Dutch National Ballet’s Ode to the Master

Muziektheater, Amsterdam
September 15, 2017

Maggie Foyer

If Hans van Manen was not such a no-nonsense sort of man, I suspect he would be well on his way to sainthood with all the accolades coming his way. Dutch National Ballet’s Ode the Master programme was premiered in the presence of the King Willem-Alexander and Queen Máxima of the Netherlands and offered three of his larger works, an encore of Sarcasmen, (covered in our review of the 2017-18 season-opening Gala) and a bonus, for one night only, of Alltag, a 16-minute work written for his friend, Martin Schläpfer, director of Ballet am Rhein.

Alltag, written in 2014, has a biographical flavour expressed in the qualities fundamental to Van Manen’s choreography, personal and interior but fully professional. Schläpfer is shown tussling with inner thoughts as well as operating in his professional life and working with his dancers. The language of the movements is never obscure but speaks directly to the audience; at times convoluted, at times meditative and at other times outgoing and positive; a prècis of the artist’s life.

Symphony of the Netherlands by Dutch National BalletPhoto Hans Gerritsen
Symphony of the Netherlands by Dutch National Ballet
Photo Hans Gerritsen

Symphony of the Netherlands, created in 1987 when Amsterdam was Culture Capital of Europe, is set to Louis Andriessen’s composition of the same name. Dressed in snappy costumes of cobalt blue tights with black and white squared tops, it bears all the hallmarks of a military parade replete with the dynamic energy and upbeat buzz. It does not have the depth or subtlety of his smaller works but rides on the sheer energy of the dancers with a cast drawn predominantly from the younger ranks, and feeds off their obvious enjoyment.

On the Move reflects Van Manen’s love of weaving jazz rhythms into classical works. Using Sergei Prokofiev’s playful Violin Concerto No 1, he created this exhilarating work for Nederlands Dans Theater in 1982 but Het have made it their own. The Andantino opening movement showcases Igone de Jongh and Artur Shesterikov, both classical dancers of the highest order, dancing confidently in a modern key while never compromising on their beauty. Now 85 years-old, Van Manen is still creating. While his works are instantly recognisable, he never repeats himself, always finding a new texture or tone to interpret his ideas. The boisterous Scherzo brought Qian Liu and Edo Wijnen to the fore, Wijnen with sharp focus and mercurial speed, Liu bringing a touch of tenderness to the high-speed virtuosity.  And all the while the ensemble of ten couples weave and shape around the principals in inventive variations on the intricate musical themes.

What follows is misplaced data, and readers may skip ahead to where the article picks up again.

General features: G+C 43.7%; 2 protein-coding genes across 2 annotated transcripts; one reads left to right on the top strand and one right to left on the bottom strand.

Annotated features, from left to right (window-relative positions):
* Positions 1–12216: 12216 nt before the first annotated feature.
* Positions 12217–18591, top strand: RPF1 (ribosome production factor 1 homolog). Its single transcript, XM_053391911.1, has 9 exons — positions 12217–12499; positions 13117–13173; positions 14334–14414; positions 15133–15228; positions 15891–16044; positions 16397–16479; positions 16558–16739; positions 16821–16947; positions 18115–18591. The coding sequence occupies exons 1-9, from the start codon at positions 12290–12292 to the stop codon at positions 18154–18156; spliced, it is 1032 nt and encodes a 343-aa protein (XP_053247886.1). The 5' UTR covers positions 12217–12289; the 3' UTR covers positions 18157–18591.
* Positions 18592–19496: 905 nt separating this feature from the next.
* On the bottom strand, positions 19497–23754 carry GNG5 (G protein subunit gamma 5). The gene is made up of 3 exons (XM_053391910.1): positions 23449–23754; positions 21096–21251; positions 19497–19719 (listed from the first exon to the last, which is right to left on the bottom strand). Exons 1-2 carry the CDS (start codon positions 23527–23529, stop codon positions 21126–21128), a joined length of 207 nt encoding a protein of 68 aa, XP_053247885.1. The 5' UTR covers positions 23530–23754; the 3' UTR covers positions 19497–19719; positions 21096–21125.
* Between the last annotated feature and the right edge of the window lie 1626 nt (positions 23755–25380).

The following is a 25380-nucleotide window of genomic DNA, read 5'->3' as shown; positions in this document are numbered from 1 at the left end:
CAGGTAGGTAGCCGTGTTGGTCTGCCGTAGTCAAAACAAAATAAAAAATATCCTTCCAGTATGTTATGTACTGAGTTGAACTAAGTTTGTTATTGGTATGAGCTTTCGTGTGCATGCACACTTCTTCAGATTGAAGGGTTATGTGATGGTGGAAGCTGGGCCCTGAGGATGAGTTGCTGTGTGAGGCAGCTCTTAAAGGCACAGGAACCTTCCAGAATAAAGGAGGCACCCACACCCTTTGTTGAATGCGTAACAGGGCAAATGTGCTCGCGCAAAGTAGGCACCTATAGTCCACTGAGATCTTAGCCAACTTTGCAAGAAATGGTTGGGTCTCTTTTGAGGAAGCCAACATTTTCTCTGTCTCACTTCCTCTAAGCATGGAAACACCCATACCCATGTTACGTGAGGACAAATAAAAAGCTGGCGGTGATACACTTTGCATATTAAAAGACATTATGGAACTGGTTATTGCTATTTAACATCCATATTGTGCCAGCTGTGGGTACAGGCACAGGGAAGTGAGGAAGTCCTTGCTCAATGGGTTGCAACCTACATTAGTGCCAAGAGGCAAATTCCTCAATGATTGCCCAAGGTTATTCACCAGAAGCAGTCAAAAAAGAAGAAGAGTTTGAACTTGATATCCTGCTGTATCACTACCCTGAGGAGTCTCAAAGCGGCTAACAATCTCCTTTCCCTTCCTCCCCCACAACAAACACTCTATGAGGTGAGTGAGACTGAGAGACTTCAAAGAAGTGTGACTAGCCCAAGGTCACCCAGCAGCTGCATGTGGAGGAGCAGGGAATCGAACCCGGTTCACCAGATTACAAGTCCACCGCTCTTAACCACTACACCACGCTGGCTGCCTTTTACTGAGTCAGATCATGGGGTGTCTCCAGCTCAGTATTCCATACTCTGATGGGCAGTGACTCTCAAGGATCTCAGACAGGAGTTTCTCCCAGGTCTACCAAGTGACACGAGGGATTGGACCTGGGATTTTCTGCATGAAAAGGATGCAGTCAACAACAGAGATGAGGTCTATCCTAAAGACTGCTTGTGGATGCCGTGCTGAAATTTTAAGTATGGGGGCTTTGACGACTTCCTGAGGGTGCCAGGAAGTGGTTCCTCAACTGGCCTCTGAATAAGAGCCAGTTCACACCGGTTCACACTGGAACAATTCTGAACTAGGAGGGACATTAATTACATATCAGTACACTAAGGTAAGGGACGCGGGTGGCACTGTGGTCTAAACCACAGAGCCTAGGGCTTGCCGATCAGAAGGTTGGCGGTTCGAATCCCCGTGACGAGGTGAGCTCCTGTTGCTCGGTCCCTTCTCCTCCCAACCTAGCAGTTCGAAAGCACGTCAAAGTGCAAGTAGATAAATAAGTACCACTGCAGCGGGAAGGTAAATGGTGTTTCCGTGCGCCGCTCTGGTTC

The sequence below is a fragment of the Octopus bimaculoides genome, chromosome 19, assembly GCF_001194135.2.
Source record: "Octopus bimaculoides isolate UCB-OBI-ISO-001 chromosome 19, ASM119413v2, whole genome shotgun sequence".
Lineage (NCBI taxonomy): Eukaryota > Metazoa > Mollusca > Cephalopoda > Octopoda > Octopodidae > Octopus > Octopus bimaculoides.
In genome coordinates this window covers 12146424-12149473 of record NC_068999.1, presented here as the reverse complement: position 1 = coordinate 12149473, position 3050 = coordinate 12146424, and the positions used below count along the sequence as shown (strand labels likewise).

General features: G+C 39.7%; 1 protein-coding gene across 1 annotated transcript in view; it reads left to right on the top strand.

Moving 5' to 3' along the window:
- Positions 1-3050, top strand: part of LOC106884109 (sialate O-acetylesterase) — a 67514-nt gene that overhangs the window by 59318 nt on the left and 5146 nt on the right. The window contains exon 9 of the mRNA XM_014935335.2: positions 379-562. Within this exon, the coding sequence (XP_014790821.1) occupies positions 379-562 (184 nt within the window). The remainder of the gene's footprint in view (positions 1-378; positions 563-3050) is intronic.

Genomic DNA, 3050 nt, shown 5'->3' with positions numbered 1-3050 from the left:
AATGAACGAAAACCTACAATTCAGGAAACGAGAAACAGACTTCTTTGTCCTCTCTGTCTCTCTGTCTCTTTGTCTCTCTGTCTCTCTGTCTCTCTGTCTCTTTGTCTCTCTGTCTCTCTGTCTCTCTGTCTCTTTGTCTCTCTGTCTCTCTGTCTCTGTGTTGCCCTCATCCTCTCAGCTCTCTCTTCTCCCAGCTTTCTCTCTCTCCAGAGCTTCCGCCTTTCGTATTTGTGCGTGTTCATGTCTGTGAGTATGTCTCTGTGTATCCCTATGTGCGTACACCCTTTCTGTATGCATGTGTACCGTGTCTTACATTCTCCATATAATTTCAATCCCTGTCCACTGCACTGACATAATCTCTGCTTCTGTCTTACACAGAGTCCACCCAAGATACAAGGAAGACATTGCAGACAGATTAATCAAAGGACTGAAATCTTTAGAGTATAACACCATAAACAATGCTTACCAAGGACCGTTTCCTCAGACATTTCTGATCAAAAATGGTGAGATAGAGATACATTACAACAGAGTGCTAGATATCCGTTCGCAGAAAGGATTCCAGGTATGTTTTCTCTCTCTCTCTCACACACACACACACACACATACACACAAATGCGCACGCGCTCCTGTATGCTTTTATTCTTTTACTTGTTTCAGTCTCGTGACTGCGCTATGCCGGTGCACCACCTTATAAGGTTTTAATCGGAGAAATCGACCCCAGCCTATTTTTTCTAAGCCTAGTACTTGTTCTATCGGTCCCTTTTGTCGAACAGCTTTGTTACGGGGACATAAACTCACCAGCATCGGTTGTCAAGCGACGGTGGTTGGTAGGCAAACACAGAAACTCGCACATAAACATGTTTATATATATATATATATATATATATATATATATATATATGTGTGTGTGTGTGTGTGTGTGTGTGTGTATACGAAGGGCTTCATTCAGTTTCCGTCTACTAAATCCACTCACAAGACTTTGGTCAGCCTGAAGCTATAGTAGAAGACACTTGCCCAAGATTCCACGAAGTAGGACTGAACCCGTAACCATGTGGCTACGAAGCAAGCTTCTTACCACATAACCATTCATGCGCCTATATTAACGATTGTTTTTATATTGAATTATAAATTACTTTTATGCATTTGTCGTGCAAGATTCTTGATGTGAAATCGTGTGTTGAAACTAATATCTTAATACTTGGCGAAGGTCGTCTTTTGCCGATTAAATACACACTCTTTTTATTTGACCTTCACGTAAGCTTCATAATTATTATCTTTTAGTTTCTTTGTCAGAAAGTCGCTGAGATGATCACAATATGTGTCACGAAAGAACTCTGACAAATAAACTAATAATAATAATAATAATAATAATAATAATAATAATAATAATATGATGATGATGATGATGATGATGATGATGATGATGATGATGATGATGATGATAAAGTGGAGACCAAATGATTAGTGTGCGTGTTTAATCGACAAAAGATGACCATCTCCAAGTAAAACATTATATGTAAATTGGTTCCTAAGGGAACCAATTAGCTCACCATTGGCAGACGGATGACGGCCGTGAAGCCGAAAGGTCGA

Hans van Manen's Five TangosPhoto Hans Gerritsen
Hans van Manen’s Five Tangos
Photo Hans Gerritsen

The programme closed on what is probably Van Manen’s most popular work: 5 Tangos seen in companies all over the world now back on home turf with Astor Piazzola’s music played by Sexteto Canyengue under the leadership of Carel Kraayenhof. There was a sense of anticipation in the house for this favourite ballet which dispenses with stereotypes and gets to the very essence of the music.

Each dancer finds their individuality in the flash of red in the black skirts, the swagger of hands on hips, the bold statement of a pointe stabbing the floor or the haughty épaulement but when they come together in unison the power is breathtaking. In the lead, Maia Makhateli, was a cool sophisticated presence with steely precision and a smouldering interior while Daniel Camargo blazed a fiery trail. He came into his own in his solo, Vayamos al diablo, and these few minutes alone justified his principal contract with Dutch National Ballet.

Rachel Beaujean, Van Manen’s muse and one of the original cast says that when working with the master, ‘you must have an adventure’, and it’s not over yet.